Banknotes - Quick Identification Techniques
Banknotes - Quick Identification Techniques
By Peter Mosiondz, Jr.
Three security printers, beginning in 1870 and lasting until the early 1880’s, printed the Bank Note issues. These firms were the National, the Continental and the American Bank Note Companies.
The order in which they became producers of U.S. stamps should be memorized. Take note that the initial letter of each company, “N”, then “C” and then “A” is in reverse alphabetical order. By remembering this N-C-A sequence you will have taken the first step in your classification efforts.
For years collectors have been frustrated by the “secret marks”, or lack thereof. The paper and grills have also puzzled them. In short, one of the problem areas most frequently encountered by U.S. collectors has been the Banknotes.
Dealers are no less guilty. Don’t assume that just because one makes a living from stamps that the individual is unfailingly competent at identifying every stamp that appears in their sight. You must become proficient in qualifying your philatelic purchases. Knowledge is the key.
Let’s learn the quick identification techniques that will eliminate the majority of the confusion that has prevailed over this Issue.
This copy of Scott No. 215, the four-cent carmine stamp of 1888, was among the most striking of the Bank Note issues. Like all such stamps printed by the American Bank Note Company, it is on soft paper.
First, gather all of your Bank Note stamps that need to be identified. Remove all of the grilled stamps from this group. These grilled stamps will all be National issues unless Lady Philately has smiled on you and you encounter the supreme rarity, namely the Continental “J” Grill.
Next we’ll make our paper evaluation so that we may separate the Americans from the Continentals. The papers of the Bank Note Issue are commonly referred to as “hard” or “soft”. This has proven to be one of the main stumbling blocks for collectors
over the years.
The author’s “test stamp” for proving a soft paper stamp is the two-cent Columbian issue, Scott No. 231. It’s a great stamp for using Herman “Pat” Herst’s “flick” test.
Years ago I learned that if I took a known hard paper stamp and a known soft paper stamp, I would have a ready reference file for comparison purposes. These reference stamps are NOT Bank Note issues. I use the 2¢ Columbian as my soft paper reference stamp. The soft paper American Bank Note stamps were printed on the same paper as the Columbians. My hard paper reference is Scott 65, another inexpensive issue. The hard paper Bank Notes were printed on the same paper as this common 1861 stamp.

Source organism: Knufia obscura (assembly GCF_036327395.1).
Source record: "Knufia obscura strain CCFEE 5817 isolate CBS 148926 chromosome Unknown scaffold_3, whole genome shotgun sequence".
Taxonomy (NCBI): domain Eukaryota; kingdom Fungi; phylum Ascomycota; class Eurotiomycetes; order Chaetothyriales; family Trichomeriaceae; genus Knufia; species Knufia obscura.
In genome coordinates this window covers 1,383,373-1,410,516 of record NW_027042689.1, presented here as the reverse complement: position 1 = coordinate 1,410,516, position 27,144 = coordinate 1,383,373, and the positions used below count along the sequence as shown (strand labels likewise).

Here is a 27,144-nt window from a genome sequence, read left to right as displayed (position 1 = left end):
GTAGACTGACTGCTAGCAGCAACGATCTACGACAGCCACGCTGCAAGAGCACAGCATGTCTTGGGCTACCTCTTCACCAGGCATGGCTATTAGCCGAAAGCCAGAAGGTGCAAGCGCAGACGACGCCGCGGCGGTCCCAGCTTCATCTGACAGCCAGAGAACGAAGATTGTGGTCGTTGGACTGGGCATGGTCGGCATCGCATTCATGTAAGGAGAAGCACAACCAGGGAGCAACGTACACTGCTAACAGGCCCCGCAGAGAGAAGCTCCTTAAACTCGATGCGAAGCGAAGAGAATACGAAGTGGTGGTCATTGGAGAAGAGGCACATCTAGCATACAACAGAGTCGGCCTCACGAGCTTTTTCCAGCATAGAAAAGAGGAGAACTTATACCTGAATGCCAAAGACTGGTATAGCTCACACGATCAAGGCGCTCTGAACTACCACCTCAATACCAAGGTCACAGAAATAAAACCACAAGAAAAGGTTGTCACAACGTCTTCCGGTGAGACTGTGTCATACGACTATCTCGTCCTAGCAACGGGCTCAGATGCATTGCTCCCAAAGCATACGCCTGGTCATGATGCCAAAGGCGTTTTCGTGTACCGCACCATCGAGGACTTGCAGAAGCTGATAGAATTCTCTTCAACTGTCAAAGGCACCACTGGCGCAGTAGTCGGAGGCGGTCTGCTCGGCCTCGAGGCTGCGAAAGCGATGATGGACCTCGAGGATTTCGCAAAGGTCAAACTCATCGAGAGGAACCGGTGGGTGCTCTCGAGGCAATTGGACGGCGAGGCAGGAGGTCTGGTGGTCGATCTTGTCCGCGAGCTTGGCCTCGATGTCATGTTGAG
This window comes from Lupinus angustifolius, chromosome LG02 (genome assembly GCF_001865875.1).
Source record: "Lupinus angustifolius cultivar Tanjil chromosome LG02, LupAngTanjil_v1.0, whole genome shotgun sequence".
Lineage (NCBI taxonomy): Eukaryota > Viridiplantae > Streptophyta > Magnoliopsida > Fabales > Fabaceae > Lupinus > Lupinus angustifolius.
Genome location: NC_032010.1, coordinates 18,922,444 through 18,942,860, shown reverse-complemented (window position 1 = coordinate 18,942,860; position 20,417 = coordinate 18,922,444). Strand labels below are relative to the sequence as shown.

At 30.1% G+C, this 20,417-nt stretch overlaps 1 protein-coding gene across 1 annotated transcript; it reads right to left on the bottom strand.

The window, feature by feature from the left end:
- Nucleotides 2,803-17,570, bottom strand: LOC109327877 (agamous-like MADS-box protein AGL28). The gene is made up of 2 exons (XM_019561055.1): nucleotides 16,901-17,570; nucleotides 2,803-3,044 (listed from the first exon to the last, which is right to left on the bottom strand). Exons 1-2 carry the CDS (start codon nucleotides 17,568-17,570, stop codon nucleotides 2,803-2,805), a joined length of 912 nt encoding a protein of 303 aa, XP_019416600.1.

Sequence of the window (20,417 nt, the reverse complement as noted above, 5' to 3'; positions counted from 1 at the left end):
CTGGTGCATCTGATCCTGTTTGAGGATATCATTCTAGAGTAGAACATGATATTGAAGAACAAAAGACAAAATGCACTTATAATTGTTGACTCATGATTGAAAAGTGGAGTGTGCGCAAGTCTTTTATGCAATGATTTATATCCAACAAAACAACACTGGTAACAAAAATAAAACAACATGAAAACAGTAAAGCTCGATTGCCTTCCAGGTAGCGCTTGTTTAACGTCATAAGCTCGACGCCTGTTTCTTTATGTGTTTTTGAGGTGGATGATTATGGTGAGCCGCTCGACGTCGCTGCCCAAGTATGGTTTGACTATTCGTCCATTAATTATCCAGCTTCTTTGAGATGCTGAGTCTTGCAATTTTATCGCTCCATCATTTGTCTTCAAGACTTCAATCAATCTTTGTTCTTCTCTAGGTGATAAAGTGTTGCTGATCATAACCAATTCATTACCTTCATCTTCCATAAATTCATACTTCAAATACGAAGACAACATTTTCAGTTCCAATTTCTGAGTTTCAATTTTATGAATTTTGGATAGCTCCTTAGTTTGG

When you have selected one each of your hard and soft paper reference stamps, hold them up to a light and notice the difference. The hard paper will show an even texture throughout the stamp and it will be a bit translucent. The soft paper will be coarser with an uneven texture. It will also be mottled in appearance.
There is another test if you are still in doubt. It is known as the “flick” test. It was demonstrated to me many years ago by Pat Herst. Hold your reference stamps to your ear and gently flick the paper. You can not help but tell the difference. A word of caution is in order. Years ago the Bank Note Issues were much less expensive than they are today. Use extreme caution if you decide to use this “flick” test as you can easily crease and damage an expensive stamp.
Your pile of soft paper stamps are those of the American Bank Note Company. The hard paper pile will be either Nationals or Continentals. We’ll need to identify these by color or secret mark.
The Continental Bank Note Company obtained the printing contract for United States stamps in 1873. Not desiring to have their work confused with their predecessor, The National Bank Note Company, they added “secret marks” to their dies of the one-cent through 12¢ denominations so as to make identification of their product an easy task. They felt that their product was superior and they did not want to be accused of poor workmanship.